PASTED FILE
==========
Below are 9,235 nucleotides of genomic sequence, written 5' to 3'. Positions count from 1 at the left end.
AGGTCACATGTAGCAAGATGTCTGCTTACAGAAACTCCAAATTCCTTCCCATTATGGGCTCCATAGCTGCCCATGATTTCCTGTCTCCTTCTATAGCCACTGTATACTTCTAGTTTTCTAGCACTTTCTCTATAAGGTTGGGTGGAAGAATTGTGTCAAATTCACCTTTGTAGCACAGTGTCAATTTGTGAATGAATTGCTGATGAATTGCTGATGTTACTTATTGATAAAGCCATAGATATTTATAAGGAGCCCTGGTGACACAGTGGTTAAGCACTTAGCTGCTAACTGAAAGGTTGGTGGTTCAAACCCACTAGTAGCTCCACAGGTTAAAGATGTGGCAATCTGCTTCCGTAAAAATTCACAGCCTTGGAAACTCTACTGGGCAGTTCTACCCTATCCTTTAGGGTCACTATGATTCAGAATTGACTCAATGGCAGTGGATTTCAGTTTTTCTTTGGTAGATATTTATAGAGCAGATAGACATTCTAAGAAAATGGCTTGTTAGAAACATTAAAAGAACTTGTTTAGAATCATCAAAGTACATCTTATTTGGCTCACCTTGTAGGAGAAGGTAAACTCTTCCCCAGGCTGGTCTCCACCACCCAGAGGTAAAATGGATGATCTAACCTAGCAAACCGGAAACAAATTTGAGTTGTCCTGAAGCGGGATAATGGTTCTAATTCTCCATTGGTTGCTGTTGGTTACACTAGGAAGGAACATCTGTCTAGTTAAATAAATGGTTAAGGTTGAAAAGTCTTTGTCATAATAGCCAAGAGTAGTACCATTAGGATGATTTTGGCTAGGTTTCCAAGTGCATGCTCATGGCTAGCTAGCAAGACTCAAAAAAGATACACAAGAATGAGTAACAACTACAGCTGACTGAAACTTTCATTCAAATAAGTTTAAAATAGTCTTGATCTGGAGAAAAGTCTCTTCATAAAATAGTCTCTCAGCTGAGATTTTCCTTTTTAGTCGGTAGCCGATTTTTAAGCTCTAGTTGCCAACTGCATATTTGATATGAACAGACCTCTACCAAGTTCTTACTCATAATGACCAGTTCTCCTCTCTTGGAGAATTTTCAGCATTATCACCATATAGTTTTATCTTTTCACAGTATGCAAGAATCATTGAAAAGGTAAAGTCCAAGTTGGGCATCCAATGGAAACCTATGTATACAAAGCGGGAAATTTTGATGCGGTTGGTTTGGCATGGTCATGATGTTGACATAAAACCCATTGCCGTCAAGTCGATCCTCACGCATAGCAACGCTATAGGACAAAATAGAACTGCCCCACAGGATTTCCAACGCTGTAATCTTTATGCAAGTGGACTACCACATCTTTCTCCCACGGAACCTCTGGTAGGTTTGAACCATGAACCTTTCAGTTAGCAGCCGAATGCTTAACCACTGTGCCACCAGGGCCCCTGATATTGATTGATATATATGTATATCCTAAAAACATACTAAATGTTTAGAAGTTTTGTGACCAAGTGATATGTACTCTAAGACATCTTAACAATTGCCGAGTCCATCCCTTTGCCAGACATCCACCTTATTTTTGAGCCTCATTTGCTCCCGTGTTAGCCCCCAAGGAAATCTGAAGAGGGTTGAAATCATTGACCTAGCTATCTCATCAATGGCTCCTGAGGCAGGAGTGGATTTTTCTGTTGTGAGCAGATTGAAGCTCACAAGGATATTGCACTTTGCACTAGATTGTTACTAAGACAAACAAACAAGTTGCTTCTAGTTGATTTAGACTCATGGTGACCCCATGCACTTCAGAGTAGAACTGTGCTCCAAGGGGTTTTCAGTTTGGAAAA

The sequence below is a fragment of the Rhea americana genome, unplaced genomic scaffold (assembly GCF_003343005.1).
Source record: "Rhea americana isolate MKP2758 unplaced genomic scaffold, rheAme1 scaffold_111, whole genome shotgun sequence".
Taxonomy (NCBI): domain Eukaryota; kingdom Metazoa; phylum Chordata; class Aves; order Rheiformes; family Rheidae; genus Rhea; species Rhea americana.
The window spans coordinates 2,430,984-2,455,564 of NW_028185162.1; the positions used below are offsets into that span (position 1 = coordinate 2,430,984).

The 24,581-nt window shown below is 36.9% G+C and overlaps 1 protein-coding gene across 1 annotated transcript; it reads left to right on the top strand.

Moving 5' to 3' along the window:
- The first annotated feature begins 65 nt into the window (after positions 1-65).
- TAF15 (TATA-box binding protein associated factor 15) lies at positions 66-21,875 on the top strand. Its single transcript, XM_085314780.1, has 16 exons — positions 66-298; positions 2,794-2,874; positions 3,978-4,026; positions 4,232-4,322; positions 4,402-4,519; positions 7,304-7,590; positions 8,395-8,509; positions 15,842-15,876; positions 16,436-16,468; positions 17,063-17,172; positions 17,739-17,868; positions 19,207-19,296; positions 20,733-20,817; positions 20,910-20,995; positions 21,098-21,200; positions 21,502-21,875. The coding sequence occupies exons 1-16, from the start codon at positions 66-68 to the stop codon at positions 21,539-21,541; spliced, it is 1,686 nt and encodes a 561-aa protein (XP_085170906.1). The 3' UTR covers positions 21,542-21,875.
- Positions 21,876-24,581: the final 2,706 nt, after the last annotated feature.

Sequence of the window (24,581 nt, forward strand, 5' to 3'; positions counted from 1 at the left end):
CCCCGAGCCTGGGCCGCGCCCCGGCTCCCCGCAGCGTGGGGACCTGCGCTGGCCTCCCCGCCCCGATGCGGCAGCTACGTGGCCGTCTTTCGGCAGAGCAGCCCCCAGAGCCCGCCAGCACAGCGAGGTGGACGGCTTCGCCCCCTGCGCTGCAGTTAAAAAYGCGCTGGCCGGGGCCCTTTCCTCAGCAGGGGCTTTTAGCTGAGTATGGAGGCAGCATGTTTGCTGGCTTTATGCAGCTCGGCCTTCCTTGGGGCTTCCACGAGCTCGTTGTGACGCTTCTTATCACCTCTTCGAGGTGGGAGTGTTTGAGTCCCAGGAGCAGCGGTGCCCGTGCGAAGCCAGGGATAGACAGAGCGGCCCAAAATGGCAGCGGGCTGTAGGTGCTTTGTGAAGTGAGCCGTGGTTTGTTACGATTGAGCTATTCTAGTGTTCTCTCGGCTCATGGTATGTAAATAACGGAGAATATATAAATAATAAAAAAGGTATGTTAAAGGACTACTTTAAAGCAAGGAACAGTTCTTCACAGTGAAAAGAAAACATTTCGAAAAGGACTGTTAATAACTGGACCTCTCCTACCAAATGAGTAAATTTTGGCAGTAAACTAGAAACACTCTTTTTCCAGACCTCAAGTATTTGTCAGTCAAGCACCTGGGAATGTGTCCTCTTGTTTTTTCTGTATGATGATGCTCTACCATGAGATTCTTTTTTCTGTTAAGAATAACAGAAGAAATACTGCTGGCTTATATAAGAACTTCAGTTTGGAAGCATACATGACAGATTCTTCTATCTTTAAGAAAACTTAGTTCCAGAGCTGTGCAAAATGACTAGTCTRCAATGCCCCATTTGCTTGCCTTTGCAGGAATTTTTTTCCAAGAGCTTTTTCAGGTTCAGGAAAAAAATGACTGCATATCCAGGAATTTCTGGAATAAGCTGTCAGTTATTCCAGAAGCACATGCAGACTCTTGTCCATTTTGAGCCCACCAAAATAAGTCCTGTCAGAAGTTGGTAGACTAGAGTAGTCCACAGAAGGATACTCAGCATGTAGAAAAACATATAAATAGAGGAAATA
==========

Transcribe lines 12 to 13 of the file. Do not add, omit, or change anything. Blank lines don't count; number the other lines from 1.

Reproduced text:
Sequence of the window (24,581 nt, forward strand, 5' to 3'; positions counted from 1 at the left end):
CCCCGAGCCTGGGCCGCGCCCCGGCTCCCCGCAGCGTGGGGACCTGCGCTGGCCTCCCCGCCCCGATGCGGCAGCTACGTGGCCGTCTTTCGGCAGAGCAGCCCCCAGAGCCCGCCAGCACAGCGAGGTGGACGGCTTCGCCCCCTGCGCTGCAGTTAAAAAYGCGCTGGCCGGGGCCCTTTCCTCAGCAGGGGCTTTTAGCTGAGTATGGAGGCAGCATGTTTGCTGGCTTTATGCAGCTCGGCCTTCCTTGGGGCTTCCACGAGCTCGTTGTGACGCTTCTTATCACCTCTTCGAGGTGGGAGTGTTTGAGTCCCAGGAGCAGCGGTGCCCGTGCGAAGCCAGGGATAGACAGAGCGGCCCAAAATGGCAGCGGGCTGTAGGTGCTTTGTGAAGTGAGCCGTGGTTTGTTACGATTGAGCTATTCTAGTGTTCTCTCGGCTCATGGTATGTAAATAACGGAGAATATATAAATAATAAAAAAGGTATGTTAAAGGACTACTTTAAAGCAAGGAACAGTTCTTCACAGTGAAAAGAAAACATTTCGAAAAGGACTGTTAATAACTGGACCTCTCCTACCAAATGAGTAAATTTTGGCAGTAAACTAGAAACACTCTTTTTCCAGACCTCAAGTATTTGTCAGTCAAGCACCTGGGAATGTGTCCTCTTGTTTTTTCTGTATGATGATGCTCTACCATGAGATTCTTTTTTCTGTTAAGAATAACAGAAGAAATACTGCTGGCTTATATAAGAACTTCAGTTTGGAAGCATACATGACAGATTCTTCTATCTTTAAGAAAACTTAGTTCCAGAGCTGTGCAAAATGACTAGTCTRCAATGCCCCATTTGCTTGCCTTTGCAGGAATTTTTTTCCAAGAGCTTTTTCAGGTTCAGGAAAAAAATGACTGCATATCCAGGAATTTCTGGAATAAGCTGTCAGTTATTCCAGAAGCACATGCAGACTCTTGTCCATTTTGAGCCCACCAAAATAAGTCCTGTCAGAAGTTGGTAGACTAGAGTAGTCCACAGAAGGATACTCAGCATGTAGAAAAACATATAAATAGAGGAAATA